Reverse Glass Painting In India

Author:

Anna L. Dallapiccola

Publisher:

Niyogi Books

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Availability: Available

Publisher

Niyogi Books

Publication Year 2017
ISBN-13

9789385285349

ISBN-10 9385285343
Binding

Hard Cover

Edition FIRST
Number of Pages 252 Pages
Language (English)
Dimensions (Cms) 23x23x2
Weight (grms) 1208

Reverse Glass Painting is a fascinating yet comparatively unknown facet of Indian art that flourished in the mid-19th century. Created by Chinese and Indian artists, these ‘exotic’ paintings in luminous colours were much favoured by royal patrons, and also by prosperous landowners and city merchants in colonial India. The themes ranged from portraits of rulers, their families, nobles, dancers and courtesans, to landscapes and a wide variety of religious subjects drawn from the Puranas and the Epics. Many of the portraits depict western style settings and offer a charming insight into the tastes and lifestyle of the western-educated urban elite in mid-19th and early 20th century India. Over a 100 colour images highlight the rare gems of reverse glass painting from numerous private collections in India.

Anna L. Dallapiccola

Professor Anna L. Dallapiccola has a Ph.D in Indian Art History and a Habilitation (D.Litt.) from University of Heidelberg, Germany. She was Professor of Indian Art at the South Asia Institute of Heidelberg University from 1971 to 1995 and then appointed as Honorary Professor at Edinburgh University in 1991. She lectures at the School of Oriental and African Studies, London. From 2000 to 2004 she was Visiting Professor at De Montfort University Leicester.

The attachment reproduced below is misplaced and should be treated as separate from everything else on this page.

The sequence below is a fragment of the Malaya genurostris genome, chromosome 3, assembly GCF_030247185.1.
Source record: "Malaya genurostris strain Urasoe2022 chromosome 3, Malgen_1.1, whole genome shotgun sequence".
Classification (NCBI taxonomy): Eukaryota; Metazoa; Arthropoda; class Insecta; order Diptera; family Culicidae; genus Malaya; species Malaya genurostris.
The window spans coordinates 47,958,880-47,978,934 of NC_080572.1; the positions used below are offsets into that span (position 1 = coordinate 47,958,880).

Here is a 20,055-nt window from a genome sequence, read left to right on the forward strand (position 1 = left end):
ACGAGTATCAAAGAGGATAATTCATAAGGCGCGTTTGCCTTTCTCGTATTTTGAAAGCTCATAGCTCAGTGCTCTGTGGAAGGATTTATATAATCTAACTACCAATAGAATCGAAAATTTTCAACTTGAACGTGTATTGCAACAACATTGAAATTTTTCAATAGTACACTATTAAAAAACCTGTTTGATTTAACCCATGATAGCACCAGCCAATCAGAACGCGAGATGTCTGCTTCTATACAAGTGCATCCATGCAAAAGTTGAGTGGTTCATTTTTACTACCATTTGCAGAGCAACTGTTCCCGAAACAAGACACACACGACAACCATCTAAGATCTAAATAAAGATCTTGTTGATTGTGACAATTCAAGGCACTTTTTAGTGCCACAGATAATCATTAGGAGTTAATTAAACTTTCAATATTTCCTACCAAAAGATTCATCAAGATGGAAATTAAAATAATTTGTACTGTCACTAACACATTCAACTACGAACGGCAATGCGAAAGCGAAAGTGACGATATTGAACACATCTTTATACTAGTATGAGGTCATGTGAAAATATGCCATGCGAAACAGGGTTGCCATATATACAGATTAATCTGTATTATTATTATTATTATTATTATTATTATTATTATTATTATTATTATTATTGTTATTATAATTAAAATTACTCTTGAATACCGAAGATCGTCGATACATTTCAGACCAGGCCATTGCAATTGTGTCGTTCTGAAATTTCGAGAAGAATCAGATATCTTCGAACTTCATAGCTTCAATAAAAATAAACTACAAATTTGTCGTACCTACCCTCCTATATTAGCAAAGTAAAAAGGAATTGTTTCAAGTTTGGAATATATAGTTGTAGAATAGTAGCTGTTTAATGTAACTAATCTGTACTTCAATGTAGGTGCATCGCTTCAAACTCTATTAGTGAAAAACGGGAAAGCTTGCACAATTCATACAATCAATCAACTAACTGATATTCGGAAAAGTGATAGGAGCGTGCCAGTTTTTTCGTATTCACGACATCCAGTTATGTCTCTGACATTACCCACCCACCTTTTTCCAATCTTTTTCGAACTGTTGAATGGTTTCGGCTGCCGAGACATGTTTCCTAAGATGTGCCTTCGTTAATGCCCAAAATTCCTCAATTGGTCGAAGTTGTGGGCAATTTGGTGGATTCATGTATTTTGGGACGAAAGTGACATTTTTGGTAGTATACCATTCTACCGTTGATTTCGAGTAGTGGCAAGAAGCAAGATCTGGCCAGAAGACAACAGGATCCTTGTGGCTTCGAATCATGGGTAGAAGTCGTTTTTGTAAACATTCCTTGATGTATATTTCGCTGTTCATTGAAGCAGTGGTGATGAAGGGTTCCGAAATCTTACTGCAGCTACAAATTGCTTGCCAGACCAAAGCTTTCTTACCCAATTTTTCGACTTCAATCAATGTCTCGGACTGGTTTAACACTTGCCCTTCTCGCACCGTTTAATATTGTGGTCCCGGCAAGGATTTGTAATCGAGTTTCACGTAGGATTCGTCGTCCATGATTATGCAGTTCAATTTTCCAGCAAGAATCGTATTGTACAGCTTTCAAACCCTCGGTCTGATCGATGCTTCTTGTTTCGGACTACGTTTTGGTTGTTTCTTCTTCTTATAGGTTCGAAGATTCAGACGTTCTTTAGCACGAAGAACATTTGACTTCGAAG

Among her latest publications are Catalogue of South Indian Paintings in the Collection of the British Museum (2010), The Great Platform at Vijayanagara (2010), Indian Painting: The Lesser Known Traditions (2011) and Kalamkari Temple Hangings, a study of the collection in the V&A (2015).

She has at present two concurrent research programmes in India, the first on the art of the Vijayanagara successor states and the second on the Virabhadra temple at Lepakshi.

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